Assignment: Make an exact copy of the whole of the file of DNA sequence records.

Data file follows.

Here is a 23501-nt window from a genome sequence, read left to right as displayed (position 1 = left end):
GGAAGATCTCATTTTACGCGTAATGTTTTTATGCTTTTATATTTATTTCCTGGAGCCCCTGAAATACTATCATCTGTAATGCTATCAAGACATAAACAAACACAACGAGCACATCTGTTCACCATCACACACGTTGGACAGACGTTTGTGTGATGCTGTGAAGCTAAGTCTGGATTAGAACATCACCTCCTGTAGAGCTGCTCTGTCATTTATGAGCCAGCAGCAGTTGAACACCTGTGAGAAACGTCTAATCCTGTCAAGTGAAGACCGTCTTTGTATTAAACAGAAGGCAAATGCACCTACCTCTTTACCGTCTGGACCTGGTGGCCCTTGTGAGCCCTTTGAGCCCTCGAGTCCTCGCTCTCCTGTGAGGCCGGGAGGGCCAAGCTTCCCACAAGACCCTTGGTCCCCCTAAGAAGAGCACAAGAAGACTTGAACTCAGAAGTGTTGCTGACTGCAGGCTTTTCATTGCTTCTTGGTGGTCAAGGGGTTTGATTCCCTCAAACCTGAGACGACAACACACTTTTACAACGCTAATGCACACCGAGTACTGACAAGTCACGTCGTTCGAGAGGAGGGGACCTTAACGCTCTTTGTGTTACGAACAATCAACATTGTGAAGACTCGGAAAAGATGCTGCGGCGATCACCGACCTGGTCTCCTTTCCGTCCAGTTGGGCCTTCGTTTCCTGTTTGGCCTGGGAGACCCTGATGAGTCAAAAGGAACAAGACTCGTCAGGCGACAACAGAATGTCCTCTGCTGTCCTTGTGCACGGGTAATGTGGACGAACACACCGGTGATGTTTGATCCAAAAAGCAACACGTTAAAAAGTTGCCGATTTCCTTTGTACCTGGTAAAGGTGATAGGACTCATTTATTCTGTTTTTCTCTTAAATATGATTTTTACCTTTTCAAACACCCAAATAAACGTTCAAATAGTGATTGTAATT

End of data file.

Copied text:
Here is a 23501-nt window from a genome sequence, read left to right as displayed (position 1 = left end):
GGAAGATCTCATTTTACGCGTAATGTTTTTATGCTTTTATATTTATTTCCTGGAGCCCCTGAAATACTATCATCTGTAATGCTATCAAGACATAAACAAACACAACGAGCACATCTGTTCACCATCACACACGTTGGACAGACGTTTGTGTGATGCTGTGAAGCTAAGTCTGGATTAGAACATCACCTCCTGTAGAGCTGCTCTGTCATTTATGAGCCAGCAGCAGTTGAACACCTGTGAGAAACGTCTAATCCTGTCAAGTGAAGACCGTCTTTGTATTAAACAGAAGGCAAATGCACCTACCTCTTTACCGTCTGGACCTGGTGGCCCTTGTGAGCCCTTTGAGCCCTCGAGTCCTCGCTCTCCTGTGAGGCCGGGAGGGCCAAGCTTCCCACAAGACCCTTGGTCCCCCTAAGAAGAGCACAAGAAGACTTGAACTCAGAAGTGTTGCTGACTGCAGGCTTTTCATTGCTTCTTGGTGGTCAAGGGGTTTGATTCCCTCAAACCTGAGACGACAACACACTTTTACAACGCTAATGCACACCGAGTACTGACAAGTCACGTCGTTCGAGAGGAGGGGACCTTAACGCTCTTTGTGTTACGAACAATCAACATTGTGAAGACTCGGAAAAGATGCTGCGGCGATCACCGACCTGGTCTCCTTTCCGTCCAGTTGGGCCTTCGTTTCCTGTTTGGCCTGGGAGACCCTGATGAGTCAAAAGGAACAAGACTCGTCAGGCGACAACAGAATGTCCTCTGCTGTCCTTGTGCACGGGTAATGTGGACGAACACACCGGTGATGTTTGATCCAAAAAGCAACACGTTAAAAAGTTGCCGATTTCCTTTGTACCTGGTAAAGGTGATAGGACTCATTTATTCTGTTTTTCTCTTAAATATGATTTTTACCTTTTCAAACACCCAAATAAACGTTCAAATAGTGATTGTAATT